• China
  • China, Tang period
  • Late 7th to 8th centuries
  • Silver gilt
  • H-6.8 D-15
Catalogue Entry

Pieces like this silver-gilt bowl are the result of an old Near Eastern vessel form being transformed by Tang Chinese metalworkers. A similar bowl shape, without a foot ring, appears on a sixth-fifth century-B.C. carved stone stairway at Persepolis, and a slightly later glass example was found in the Treasury there.1 Exactly when such bowl shapes made their way into China is unclear, but a Near Eastern silver example unearthed at Datong in Shanxi province dates from the Northern Wei dynasty (A.D. 398-534).2 This metal version is also footless with a centrally placed raised ridge. During the Tang period (A.D. 618-907) this bowl shape, with a foot ring, became a form popular with ceramic and metal artisans alike.3

The Shumei bowl was hammered into shape from a single circular piece of silver and fashioned with a flared lip. A band of silver was shaped into a tapered-shaped foot ring, then soldered onto the bowl base.4 The protruding ridge line, encompassing the middle portion of the bowl's belly, was formed by hammering or chasing a thin line on the bowl's interior. The line appearing on the bowl's exterior was first scraped to form a sharp ridge, then gilded. The upper and lower bowl surfaces feature familiar Near Eastern chased and gilt designs of birds, tree of life motifs and floral sprays, in addition to butterflies, a favored Chinese motif.5 A ring-matted background, fashioned to be the same relief height as the chased designs, patterns the remaining bowl surface. The exterior surface of the bowl foot is also decorated with a single register of chased and gilt birds and floral motifs.

A gold footed bowl without decoration was excavated from the Xi'an area at the Northwest Medical Apparatus and Instrument Factory site.6 Several plain silver examples has been unearthed at Hejia village, and a lobed version, with tree of life motifs and birds holding floral sprays in their beaks, has been excavated at Sha'po village.7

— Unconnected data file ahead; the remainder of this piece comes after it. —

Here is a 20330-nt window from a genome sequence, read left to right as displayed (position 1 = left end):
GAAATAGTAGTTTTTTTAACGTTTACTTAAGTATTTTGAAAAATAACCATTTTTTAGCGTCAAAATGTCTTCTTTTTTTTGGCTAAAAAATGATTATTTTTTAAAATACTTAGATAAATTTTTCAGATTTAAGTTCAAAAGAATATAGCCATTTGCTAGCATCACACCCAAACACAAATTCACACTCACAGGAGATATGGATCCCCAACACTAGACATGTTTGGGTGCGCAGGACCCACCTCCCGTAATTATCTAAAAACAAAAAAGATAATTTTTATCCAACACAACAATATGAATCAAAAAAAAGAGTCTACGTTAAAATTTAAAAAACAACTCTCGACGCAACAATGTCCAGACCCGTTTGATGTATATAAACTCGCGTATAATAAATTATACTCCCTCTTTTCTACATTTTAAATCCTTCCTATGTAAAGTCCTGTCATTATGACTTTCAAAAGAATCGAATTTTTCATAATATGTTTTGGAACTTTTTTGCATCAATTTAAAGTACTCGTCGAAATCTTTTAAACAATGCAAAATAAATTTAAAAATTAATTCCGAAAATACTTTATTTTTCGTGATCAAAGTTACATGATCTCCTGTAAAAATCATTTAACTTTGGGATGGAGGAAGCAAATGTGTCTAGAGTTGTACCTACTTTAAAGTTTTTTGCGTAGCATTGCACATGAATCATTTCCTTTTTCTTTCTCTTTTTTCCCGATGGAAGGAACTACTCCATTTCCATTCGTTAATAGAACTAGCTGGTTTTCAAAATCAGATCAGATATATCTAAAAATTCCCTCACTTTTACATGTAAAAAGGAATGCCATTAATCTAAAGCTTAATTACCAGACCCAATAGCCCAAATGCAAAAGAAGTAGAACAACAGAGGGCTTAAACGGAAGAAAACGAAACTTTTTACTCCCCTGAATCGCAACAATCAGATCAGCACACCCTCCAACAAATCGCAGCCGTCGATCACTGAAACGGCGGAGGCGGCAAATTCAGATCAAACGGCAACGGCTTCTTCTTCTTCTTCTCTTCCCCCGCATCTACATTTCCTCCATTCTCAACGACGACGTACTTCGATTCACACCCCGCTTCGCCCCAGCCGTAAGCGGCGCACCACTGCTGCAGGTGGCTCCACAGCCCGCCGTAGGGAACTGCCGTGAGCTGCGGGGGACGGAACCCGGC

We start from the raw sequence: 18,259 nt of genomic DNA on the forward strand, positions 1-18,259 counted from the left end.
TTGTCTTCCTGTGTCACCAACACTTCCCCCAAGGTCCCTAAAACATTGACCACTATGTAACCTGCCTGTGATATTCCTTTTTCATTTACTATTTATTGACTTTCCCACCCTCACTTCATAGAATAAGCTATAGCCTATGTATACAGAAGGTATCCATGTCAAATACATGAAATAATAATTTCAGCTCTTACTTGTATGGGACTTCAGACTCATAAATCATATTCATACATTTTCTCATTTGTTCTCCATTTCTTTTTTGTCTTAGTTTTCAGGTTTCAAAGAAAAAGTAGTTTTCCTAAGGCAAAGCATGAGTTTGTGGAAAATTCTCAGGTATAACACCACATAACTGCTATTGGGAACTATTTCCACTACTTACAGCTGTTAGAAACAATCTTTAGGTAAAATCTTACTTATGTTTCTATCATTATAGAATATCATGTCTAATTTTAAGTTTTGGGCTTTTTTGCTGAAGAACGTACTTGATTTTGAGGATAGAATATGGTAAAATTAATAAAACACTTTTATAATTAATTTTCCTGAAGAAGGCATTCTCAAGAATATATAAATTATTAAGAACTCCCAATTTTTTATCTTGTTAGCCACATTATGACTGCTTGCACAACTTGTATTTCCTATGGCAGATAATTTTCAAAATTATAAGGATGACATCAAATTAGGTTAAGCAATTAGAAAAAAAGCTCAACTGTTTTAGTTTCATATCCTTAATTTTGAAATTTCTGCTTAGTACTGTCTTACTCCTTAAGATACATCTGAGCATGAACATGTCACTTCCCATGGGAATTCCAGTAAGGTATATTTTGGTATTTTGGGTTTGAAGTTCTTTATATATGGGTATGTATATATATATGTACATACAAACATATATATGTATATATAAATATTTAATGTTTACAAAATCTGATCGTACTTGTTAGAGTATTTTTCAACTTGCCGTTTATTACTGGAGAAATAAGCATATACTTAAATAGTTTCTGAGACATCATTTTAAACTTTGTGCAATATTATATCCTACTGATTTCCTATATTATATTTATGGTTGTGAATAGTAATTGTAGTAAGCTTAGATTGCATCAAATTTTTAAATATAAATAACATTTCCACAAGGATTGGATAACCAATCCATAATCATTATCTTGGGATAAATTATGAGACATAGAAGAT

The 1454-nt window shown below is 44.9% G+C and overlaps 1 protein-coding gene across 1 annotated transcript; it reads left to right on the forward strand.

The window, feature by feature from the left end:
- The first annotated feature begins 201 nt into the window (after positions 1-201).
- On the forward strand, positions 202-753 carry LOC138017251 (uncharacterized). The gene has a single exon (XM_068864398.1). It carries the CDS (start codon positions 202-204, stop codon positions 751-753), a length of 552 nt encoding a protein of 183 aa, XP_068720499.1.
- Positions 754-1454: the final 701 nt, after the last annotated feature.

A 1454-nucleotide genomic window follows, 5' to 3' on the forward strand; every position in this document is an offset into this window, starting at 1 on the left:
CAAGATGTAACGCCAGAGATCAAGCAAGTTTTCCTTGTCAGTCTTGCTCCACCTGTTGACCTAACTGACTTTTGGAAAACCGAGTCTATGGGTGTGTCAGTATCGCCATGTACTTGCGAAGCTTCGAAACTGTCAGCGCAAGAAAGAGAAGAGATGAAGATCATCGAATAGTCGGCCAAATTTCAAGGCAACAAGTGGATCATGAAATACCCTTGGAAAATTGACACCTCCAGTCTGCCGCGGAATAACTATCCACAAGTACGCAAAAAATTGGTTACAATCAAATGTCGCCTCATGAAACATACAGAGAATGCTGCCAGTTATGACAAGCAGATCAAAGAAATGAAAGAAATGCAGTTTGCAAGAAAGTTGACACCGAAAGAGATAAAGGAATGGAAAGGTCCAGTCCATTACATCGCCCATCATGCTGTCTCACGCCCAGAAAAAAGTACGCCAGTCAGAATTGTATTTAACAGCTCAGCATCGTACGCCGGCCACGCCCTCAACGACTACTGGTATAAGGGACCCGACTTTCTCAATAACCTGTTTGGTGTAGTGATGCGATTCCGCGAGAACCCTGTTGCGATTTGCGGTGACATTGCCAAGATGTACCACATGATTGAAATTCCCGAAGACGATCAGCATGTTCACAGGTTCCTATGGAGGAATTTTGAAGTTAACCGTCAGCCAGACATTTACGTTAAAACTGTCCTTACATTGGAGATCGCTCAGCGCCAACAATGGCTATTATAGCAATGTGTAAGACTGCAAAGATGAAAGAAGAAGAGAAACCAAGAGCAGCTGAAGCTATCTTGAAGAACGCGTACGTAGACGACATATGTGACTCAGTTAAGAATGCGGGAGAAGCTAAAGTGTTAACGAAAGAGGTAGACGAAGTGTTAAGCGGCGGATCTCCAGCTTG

In the West, the Pierre Uldry collection has a version similar in shape; however, this vessel features different floral motifs, and the entire piece has been gilded.8 The Minneapolis Institute of Art also has a comparable example,9 as do the British Museum and the Hakutsuru Art Museum in Japan.10

1. Stairway: see Ghrishman 1964, p. 177, pl. 223; Treasury: see ibid., p. 260, fig. 547. This bowl shape can also be found in sixth-century B.C. Greece, and a silver example was unearthed at the Hera Limenia sanctuary at Perachora (see Payne 1940, p. 150).
2. Buddhist caves at Yungang, situated just outside of Datong, reflect Indian, Iranian, and Roman-Byzantine art influences. On the excavated Near Eastern bowl see Wenwu 1972.1, pp. 83-84, p. 91 for fig. 28.
3. He 1989, pls. 320, 325.
4. Technical information courtesy of Pieter Meyers and Richard H. Kimball.
5. The tree of life motif can be traced to Mesopotamia, where it was believed that plant life had god-like qualities. For information about the motif and its importance in Assyrian art (c. 1350-1000 B.C.) see Frankfort 1970, p.135-37.
6. Li and Shen 1995, p. 24.
7. Han Wei, ed. 1989, pls. 118-119; see also Wenwu 1964.6, fig. 1.
8. Uldry 1994, pl. 144.
9. Gyllensvard, fig 1a, pl. 5.
10. Metropolitan Museum 1996, p.152.